How to Get Testimonials for Your Self-Published Book
Think about the last time you were in a bookstore. A title grabbed you; you took the book from the shelf and looked at the cover. It invited you to peruse the book a little deeper. As you flipped though it you concluded that this book was interesting and you wanted it. But should you spend the money on it? Then you see it–that testimonial from a person you respect, and it reinforces your decision to buy the book. The testimonial closed the sale.
What is a Testimonial?
Testimonials, also known as “blurbs,” are one of the most powerful book marketing tools available to self-published authors. Testimonials are used on book covers, in the front matter and in advertising. Testimonials from the right people up in the influence more than book buyers–they also influence book reviewers, bookstore owners, distributors and agents.
Getting great testimonials should be as much a part of your book marketing strategy as any other part of your plan. You want to get testimonials from people who have credibility. I was working with an author who came up with a list of people that would not help sell the books at all–they were obscure people from unknown websites, and that kind of marketing will not help you. It is more important that you have two or three well-known people than dozens of unknowns commenting about the value of your book.
One of the best blurbs I ever saw was one my friend Dan Wooding got from his friend Dallas Kinney, a Pulitzer Prize winner. You can read the testimonial here. The blurb comes from a reliable source and it encapsulates the soul of the book. That is the sort of thing you’re seeking.
The Purpose of Testimonials
It’s your goal to get testimonials that motivate people to buy your book. A testimonial should include a benefit of reading your book, or emotional appeal or some call to action.
How do you go about getting these testimonials? You must not be afraid to ask strangers to help you. You need to have enough confidence in your book to be willing to send it to people who have the credibility you need, and whom you may admire. So, the first thing you need to do is create a list of people who you feel will be appropriate considering the content of your book. If your Christian book is about the power of the Holy Spirit, then you want notable pastors and theologians to write blurbs. If your book is business-oriented, you want to find Christian business leaders to offer testimonials.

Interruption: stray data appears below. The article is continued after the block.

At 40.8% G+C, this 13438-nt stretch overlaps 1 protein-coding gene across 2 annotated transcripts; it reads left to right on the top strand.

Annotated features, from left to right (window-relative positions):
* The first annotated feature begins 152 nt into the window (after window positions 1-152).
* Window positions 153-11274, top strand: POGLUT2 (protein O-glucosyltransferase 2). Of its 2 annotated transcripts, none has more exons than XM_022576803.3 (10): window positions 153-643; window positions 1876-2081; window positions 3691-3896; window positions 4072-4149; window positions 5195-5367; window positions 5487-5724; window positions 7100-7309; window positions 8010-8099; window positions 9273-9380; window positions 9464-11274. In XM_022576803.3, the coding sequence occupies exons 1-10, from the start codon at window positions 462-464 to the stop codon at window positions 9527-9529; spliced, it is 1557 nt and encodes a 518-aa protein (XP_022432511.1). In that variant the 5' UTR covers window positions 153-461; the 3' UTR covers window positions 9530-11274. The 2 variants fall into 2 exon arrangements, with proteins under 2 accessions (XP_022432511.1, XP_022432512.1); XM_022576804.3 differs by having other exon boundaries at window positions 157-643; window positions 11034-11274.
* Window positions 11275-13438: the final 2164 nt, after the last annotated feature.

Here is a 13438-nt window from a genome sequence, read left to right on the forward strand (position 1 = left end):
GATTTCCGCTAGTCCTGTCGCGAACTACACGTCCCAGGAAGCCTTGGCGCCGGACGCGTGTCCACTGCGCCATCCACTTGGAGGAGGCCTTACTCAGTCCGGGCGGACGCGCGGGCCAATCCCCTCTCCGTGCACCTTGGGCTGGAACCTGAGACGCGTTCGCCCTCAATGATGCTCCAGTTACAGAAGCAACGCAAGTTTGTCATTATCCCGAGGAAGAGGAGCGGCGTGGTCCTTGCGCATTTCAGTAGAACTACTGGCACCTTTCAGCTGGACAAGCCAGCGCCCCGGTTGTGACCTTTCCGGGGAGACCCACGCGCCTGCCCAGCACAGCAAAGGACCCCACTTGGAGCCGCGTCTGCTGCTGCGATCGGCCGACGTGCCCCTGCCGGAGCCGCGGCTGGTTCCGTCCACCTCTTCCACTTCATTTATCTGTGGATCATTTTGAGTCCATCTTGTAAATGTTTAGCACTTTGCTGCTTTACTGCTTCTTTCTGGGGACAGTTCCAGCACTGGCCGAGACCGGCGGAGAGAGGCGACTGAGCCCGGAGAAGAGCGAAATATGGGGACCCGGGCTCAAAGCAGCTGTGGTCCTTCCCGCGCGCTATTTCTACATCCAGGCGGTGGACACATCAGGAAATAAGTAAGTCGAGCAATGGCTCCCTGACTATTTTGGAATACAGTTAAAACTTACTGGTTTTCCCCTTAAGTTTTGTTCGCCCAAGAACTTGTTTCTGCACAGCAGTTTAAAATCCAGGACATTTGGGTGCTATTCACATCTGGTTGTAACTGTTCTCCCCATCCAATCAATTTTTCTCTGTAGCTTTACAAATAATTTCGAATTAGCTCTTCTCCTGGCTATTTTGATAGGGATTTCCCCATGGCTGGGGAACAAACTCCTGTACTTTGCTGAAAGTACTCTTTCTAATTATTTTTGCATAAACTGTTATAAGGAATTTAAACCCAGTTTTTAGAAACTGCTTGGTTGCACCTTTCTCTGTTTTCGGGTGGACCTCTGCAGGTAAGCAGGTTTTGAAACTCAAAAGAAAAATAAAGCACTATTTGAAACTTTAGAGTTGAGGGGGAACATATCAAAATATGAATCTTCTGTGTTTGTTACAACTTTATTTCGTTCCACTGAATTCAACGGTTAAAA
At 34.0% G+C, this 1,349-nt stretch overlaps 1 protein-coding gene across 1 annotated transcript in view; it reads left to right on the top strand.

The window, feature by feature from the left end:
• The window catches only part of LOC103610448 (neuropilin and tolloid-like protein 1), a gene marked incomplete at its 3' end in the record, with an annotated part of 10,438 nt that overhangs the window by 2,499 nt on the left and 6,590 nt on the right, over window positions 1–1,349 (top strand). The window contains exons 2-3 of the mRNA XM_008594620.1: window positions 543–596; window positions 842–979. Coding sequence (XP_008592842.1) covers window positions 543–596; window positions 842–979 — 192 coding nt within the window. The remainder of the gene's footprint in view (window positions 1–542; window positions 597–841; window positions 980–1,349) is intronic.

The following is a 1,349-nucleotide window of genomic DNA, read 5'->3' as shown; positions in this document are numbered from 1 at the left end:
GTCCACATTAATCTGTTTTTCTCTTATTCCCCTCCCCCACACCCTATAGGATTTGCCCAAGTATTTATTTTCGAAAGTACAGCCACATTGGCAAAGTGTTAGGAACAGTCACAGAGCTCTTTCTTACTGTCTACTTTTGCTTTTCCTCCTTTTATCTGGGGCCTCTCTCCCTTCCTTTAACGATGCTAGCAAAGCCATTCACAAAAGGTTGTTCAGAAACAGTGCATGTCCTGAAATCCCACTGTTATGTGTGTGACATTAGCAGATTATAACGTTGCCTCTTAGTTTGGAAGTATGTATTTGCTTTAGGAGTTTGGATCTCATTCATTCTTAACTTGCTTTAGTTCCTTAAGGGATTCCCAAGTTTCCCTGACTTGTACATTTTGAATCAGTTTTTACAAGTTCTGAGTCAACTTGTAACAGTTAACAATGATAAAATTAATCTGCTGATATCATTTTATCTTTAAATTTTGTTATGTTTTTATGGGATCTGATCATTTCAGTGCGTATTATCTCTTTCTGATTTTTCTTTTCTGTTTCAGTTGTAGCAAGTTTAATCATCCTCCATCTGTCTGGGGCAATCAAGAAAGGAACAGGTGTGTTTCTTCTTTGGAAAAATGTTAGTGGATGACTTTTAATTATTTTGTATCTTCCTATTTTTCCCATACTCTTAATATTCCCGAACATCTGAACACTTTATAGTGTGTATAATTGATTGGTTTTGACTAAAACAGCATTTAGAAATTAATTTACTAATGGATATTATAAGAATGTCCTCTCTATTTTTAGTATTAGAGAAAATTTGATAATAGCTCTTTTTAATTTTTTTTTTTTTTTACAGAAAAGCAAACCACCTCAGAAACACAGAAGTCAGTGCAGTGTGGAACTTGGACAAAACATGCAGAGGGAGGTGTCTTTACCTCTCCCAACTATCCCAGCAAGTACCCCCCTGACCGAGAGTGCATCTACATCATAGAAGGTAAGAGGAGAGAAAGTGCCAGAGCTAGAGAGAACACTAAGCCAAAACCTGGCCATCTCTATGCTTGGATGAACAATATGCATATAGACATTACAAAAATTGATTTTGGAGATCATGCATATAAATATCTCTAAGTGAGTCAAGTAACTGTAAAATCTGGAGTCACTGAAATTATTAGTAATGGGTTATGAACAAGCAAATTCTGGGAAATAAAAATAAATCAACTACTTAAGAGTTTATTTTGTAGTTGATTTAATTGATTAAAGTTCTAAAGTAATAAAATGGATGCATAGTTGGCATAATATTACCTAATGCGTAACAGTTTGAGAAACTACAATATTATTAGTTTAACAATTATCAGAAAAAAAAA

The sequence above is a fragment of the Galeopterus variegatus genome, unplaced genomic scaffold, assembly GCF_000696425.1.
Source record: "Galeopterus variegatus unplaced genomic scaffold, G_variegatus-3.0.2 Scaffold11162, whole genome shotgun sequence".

The Way to Get Testimonials
What is the best approach to get them? Send a galley of your book to each person on your list. The package should contain a cover letter with a polite request for the testimonial and a form. The magic of getting a testimonial is in the form that you include.
The form has two written testimonials and a blank space for the person to write their own. The heading on the form says, “Select one of these, adapt them or create something entirely new.” That enables a busy person to either go with one of the testimonials you have prewritten or write one themselves. The two written testimonials should be different for each person you send the form to.
Is it presumptuous to write those two testimonials for your own book, one that a person would be willing to attach their name? Not at all. Focus on one particular aspect of your book for each testimonial writer and this methodology enables you to get that focus. Most testimonial writers are happy to use what you have written or rewrite it in a way that pleases them. Either way you come out a winner.
There are two caveats for getting great testimonials. First, you must send out a dozen or more in order to get five or six testimonials you can use. Also, you must send them out early — many will want time to read your book and they won’t reply at all if you are expecting to hear from them in a week. Set a deadline for returning the testimonial in your cover letter, a minimum of 2 to 3 weeks after the person receives the galley.